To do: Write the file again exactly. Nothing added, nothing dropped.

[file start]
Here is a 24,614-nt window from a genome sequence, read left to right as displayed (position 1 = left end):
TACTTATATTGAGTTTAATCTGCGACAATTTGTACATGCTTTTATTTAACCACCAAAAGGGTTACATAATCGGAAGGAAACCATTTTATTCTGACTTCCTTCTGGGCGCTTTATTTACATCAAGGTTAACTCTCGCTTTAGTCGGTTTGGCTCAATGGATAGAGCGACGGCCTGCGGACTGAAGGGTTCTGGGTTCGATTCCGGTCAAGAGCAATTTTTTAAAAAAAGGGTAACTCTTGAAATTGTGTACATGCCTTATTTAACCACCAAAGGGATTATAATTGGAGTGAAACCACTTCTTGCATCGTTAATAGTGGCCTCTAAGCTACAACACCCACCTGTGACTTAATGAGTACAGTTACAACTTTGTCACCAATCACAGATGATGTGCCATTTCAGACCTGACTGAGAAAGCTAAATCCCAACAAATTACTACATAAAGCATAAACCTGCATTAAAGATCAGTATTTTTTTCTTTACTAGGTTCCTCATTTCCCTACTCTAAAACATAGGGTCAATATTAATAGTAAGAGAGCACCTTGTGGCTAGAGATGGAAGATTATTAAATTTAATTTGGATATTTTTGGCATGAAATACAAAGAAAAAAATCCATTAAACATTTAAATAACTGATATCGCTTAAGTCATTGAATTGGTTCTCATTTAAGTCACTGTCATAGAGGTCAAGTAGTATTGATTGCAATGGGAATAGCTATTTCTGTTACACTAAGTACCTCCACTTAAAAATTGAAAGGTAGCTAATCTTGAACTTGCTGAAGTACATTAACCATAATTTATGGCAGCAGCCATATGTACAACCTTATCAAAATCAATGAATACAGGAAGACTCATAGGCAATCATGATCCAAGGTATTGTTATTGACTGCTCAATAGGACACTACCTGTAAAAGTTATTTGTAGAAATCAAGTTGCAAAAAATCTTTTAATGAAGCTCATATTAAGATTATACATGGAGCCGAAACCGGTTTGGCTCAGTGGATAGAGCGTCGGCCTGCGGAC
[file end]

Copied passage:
Here is a 24,614-nt window from a genome sequence, read left to right as displayed (position 1 = left end):
TACTTATATTGAGTTTAATCTGCGACAATTTGTACATGCTTTTATTTAACCACCAAAAGGGTTACATAATCGGAAGGAAACCATTTTATTCTGACTTCCTTCTGGGCGCTTTATTTACATCAAGGTTAACTCTCGCTTTAGTCGGTTTGGCTCAATGGATAGAGCGACGGCCTGCGGACTGAAGGGTTCTGGGTTCGATTCCGGTCAAGAGCAATTTTTTAAAAAAAGGGTAACTCTTGAAATTGTGTACATGCCTTATTTAACCACCAAAGGGATTATAATTGGAGTGAAACCACTTCTTGCATCGTTAATAGTGGCCTCTAAGCTACAACACCCACCTGTGACTTAATGAGTACAGTTACAACTTTGTCACCAATCACAGATGATGTGCCATTTCAGACCTGACTGAGAAAGCTAAATCCCAACAAATTACTACATAAAGCATAAACCTGCATTAAAGATCAGTATTTTTTTCTTTACTAGGTTCCTCATTTCCCTACTCTAAAACATAGGGTCAATATTAATAGTAAGAGAGCACCTTGTGGCTAGAGATGGAAGATTATTAAATTTAATTTGGATATTTTTGGCATGAAATACAAAGAAAAAAATCCATTAAACATTTAAATAACTGATATCGCTTAAGTCATTGAATTGGTTCTCATTTAAGTCACTGTCATAGAGGTCAAGTAGTATTGATTGCAATGGGAATAGCTATTTCTGTTACACTAAGTACCTCCACTTAAAAATTGAAAGGTAGCTAATCTTGAACTTGCTGAAGTACATTAACCATAATTTATGGCAGCAGCCATATGTACAACCTTATCAAAATCAATGAATACAGGAAGACTCATAGGCAATCATGATCCAAGGTATTGTTATTGACTGCTCAATAGGACACTACCTGTAAAAGTTATTTGTAGAAATCAAGTTGCAAAAAATCTTTTAATGAAGCTCATATTAAGATTATACATGGAGCCGAAACCGGTTTGGCTCAGTGGATAGAGCGTCGGCCTGCGGAC